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A third-person shooter is a game structured around shooting, and in which the player can see the avatar on-screen in a third-person view. Third-person shooter is a game where instead of seeing the games through the main character’s eyes, you see the main character moving and shooting in the game and the game is specifically focused on shooting.
A 3D game type that has grown to prominence in recent years, especially on consoles. It combines the shooting elements of the first-person shooter with the jumping and climbing puzzles of a 3D platformer and a simple melee fighting system from a brawler. Third-person shooter games almost always incorporate an aim-assist feature, since aiming from a third-person camera is difficult. Most also have a first-person view, which allows precise shooting and looking around at environment features that are otherwise hidden from the default camera. In most cases, the player must stand still to use first-person view, but newer titles allow the player to play like a FPS; indeed, Oddworld: Stranger's Wrath requires the player to shoot from first person, only allowing melee attacks in the chase camera views.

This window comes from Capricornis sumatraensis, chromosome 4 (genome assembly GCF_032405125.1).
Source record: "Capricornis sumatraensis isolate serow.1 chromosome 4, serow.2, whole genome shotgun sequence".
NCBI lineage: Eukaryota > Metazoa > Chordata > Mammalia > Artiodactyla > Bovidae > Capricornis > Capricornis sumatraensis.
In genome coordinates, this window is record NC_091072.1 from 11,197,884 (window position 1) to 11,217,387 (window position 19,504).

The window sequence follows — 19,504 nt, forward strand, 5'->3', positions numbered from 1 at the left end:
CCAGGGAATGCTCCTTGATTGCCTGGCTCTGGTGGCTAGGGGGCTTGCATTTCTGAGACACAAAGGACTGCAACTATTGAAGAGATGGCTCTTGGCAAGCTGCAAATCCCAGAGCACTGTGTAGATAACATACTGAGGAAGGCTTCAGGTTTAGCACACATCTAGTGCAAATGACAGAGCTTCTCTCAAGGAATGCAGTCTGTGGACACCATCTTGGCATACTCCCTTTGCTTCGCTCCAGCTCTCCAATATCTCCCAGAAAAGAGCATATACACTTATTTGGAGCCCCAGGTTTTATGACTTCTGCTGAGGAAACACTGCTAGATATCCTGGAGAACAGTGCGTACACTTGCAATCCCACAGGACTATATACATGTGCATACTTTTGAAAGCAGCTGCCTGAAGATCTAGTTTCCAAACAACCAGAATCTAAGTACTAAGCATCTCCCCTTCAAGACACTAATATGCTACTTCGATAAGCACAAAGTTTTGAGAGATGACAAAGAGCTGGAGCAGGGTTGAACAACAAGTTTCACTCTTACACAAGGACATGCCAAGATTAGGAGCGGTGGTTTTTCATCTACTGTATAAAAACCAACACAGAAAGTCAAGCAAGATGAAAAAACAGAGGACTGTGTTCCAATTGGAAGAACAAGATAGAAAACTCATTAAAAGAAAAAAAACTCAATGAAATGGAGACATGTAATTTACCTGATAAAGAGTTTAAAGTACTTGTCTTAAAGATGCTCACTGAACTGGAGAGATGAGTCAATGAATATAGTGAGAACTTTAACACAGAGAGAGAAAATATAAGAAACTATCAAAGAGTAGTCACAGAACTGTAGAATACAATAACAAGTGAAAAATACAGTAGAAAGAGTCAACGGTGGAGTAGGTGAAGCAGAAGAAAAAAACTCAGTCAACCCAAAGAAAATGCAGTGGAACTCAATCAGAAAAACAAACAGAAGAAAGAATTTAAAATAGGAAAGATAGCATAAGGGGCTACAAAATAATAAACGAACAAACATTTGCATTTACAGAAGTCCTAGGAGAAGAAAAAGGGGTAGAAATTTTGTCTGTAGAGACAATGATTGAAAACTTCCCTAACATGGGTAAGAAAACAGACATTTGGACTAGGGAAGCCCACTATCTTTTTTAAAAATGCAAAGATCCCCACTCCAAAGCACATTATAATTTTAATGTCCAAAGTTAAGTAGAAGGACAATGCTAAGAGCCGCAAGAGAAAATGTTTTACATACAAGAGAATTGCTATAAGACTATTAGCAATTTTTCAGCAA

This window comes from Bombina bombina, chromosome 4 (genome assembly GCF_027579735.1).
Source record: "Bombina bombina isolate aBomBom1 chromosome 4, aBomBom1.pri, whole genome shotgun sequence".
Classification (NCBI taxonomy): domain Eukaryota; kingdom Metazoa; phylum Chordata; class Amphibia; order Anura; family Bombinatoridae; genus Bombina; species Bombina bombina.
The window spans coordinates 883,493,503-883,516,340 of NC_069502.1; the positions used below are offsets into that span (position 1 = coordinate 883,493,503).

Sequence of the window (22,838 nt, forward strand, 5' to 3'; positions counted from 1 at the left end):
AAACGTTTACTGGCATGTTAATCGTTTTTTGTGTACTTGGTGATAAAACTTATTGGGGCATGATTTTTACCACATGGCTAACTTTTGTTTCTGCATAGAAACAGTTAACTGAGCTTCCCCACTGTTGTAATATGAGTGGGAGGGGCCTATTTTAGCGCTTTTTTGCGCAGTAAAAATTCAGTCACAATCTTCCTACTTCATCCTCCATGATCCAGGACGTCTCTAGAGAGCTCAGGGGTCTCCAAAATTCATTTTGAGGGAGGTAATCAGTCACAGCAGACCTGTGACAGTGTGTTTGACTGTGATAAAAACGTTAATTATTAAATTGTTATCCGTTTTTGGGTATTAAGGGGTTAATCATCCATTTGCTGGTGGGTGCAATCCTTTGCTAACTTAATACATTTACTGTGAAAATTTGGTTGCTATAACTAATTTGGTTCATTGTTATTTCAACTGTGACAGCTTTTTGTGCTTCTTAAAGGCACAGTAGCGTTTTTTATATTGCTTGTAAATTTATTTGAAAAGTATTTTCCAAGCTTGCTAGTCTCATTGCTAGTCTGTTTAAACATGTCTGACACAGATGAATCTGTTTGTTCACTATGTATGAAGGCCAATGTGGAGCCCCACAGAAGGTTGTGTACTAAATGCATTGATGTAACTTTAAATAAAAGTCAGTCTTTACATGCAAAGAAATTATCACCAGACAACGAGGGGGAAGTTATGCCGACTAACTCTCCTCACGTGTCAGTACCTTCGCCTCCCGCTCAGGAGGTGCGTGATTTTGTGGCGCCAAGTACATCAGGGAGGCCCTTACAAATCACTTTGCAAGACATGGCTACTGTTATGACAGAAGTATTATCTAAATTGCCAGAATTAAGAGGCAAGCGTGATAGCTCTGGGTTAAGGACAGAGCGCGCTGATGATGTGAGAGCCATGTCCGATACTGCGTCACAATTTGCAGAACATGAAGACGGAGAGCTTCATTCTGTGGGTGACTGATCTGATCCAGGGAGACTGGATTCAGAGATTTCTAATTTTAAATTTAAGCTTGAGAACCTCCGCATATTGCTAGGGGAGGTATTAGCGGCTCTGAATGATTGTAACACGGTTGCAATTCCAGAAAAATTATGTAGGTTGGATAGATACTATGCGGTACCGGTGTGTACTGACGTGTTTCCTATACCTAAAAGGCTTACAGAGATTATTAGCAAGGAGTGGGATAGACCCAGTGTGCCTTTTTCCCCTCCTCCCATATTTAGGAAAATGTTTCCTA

Relationship to first-person shooters
These games are closely related to first-person shooters, which also tie the perspective of the player to an avatar, but the two genres are distinct. While the first-person perspective allows players to aim and shoot without their avatar blocking their view, the third-person shooter shows the protagonist from an "over the shoulder shot" or "behind the back" perspective. Thus, the third-person perspective allows the game designer to create a more strongly characterized avatar and directs the player's attention as in watching a film. In contrast, a first-person perspective provides the player with greater immersion into the game universe.
This difference in perspective also affects gameplay. Third-person shooters allow players to see the area surrounding the avatar more clearly. This viewpoint facilitates more interaction between the character and their surrounding environment, such as the use of tactical cover in Gears of War, or navigating tight quarters. As such, the third-person perspective is better for interacting with objects in the game world, such as jumping on platforms, engaging in close combat, or driving a vehicle. However, the third-person perspective can interfere with tasks that require fine aiming.